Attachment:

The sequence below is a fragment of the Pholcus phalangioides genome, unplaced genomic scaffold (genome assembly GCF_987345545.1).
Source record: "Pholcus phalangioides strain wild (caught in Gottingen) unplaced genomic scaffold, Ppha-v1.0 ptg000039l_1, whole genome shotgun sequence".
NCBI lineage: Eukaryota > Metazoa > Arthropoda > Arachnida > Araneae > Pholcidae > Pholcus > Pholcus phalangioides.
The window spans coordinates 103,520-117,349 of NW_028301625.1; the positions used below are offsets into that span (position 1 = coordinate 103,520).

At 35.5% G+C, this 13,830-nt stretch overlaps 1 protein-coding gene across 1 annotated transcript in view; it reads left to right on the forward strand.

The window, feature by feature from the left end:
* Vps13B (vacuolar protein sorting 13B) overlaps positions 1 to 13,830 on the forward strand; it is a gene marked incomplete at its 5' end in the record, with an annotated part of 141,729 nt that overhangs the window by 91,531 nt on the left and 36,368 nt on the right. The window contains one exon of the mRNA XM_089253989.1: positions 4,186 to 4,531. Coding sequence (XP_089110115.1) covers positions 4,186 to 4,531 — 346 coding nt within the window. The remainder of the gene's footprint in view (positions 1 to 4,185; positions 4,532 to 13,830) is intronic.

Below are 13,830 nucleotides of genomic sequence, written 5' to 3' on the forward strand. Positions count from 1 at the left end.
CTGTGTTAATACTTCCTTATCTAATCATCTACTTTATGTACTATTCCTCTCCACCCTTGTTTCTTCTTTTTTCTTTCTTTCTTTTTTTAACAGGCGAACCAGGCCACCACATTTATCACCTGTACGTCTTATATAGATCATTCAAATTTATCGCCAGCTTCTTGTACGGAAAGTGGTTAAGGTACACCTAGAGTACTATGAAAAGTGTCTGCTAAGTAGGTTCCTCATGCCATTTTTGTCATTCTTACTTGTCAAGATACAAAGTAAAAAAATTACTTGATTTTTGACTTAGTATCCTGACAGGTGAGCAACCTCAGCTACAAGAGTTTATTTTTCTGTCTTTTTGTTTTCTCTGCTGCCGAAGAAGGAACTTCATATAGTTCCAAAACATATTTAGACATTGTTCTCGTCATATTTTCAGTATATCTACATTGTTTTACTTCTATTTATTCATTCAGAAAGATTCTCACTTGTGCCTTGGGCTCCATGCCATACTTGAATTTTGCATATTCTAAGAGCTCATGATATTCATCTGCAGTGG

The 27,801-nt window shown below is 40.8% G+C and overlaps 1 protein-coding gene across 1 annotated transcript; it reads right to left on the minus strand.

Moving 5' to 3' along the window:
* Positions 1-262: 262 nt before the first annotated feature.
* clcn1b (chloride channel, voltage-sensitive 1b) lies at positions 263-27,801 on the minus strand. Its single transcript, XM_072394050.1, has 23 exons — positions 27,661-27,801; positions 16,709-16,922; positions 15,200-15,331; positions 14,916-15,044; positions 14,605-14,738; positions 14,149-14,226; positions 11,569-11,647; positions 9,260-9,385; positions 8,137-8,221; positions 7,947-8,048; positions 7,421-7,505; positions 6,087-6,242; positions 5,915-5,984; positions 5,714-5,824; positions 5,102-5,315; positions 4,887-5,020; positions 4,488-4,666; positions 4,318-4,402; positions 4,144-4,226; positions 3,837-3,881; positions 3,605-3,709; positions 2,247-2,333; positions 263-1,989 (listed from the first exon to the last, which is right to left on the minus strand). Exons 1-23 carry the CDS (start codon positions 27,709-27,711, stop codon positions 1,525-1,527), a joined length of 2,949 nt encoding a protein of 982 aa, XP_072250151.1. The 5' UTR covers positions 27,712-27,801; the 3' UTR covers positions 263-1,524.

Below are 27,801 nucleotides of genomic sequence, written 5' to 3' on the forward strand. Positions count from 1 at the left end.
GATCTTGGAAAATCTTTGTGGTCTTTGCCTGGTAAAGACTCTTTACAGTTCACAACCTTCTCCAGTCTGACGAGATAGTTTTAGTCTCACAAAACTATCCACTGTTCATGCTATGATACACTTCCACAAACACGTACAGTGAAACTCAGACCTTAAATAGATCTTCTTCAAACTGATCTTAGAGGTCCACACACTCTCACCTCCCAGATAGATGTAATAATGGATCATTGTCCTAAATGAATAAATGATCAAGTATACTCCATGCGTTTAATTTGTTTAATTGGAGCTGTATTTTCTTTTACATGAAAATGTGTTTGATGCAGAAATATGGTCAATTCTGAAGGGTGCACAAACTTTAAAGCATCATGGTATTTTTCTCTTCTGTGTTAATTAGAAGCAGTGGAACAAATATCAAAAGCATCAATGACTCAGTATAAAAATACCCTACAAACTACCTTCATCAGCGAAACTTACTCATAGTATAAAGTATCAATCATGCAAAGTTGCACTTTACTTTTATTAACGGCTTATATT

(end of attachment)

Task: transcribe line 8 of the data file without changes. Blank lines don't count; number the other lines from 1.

Below are 13,830 nucleotides of genomic sequence, written 5' to 3' on the forward strand. Positions count from 1 at the left end.